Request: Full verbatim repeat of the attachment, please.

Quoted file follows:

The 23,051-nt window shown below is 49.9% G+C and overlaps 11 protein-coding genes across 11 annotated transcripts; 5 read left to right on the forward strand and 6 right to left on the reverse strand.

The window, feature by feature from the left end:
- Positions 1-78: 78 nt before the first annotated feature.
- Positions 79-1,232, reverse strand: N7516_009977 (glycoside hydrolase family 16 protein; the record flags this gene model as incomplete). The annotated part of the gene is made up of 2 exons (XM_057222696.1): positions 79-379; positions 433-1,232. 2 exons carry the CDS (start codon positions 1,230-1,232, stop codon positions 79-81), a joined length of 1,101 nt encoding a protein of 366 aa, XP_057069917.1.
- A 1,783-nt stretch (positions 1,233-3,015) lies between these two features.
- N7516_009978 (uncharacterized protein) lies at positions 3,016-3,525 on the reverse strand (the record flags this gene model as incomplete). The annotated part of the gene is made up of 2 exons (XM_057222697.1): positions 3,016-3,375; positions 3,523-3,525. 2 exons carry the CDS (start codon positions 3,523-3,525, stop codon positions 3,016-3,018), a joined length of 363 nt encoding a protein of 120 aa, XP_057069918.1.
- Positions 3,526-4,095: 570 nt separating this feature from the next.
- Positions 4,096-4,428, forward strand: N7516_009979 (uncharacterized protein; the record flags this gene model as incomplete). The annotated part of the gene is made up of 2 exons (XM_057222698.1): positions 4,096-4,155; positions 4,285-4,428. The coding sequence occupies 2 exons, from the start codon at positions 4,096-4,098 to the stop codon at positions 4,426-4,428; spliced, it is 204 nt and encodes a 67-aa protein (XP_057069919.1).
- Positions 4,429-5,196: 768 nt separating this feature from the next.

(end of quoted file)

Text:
The 23,051-nt window shown below is 49.9% G+C and overlaps 11 protein-coding genes across 11 annotated transcripts; 5 read left to right on the forward strand and 6 right to left on the reverse strand.

The window, feature by feature from the left end:
- Positions 1-78: 78 nt before the first annotated feature.
- Positions 79-1,232, reverse strand: N7516_009977 (glycoside hydrolase family 16 protein; the record flags this gene model as incomplete). The annotated part of the gene is made up of 2 exons (XM_057222696.1): positions 79-379; positions 433-1,232. 2 exons carry the CDS (start codon positions 1,230-1,232, stop codon positions 79-81), a joined length of 1,101 nt encoding a protein of 366 aa, XP_057069917.1.
- A 1,783-nt stretch (positions 1,233-3,015) lies between these two features.
- N7516_009978 (uncharacterized protein) lies at positions 3,016-3,525 on the reverse strand (the record flags this gene model as incomplete). The annotated part of the gene is made up of 2 exons (XM_057222697.1): positions 3,016-3,375; positions 3,523-3,525. 2 exons carry the CDS (start codon positions 3,523-3,525, stop codon positions 3,016-3,018), a joined length of 363 nt encoding a protein of 120 aa, XP_057069918.1.
- Positions 3,526-4,095: 570 nt separating this feature from the next.
- Positions 4,096-4,428, forward strand: N7516_009979 (uncharacterized protein; the record flags this gene model as incomplete). The annotated part of the gene is made up of 2 exons (XM_057222698.1): positions 4,096-4,155; positions 4,285-4,428. The coding sequence occupies 2 exons, from the start codon at positions 4,096-4,098 to the stop codon at positions 4,426-4,428; spliced, it is 204 nt and encodes a 67-aa protein (XP_057069919.1).
- Positions 4,429-5,196: 768 nt separating this feature from the next.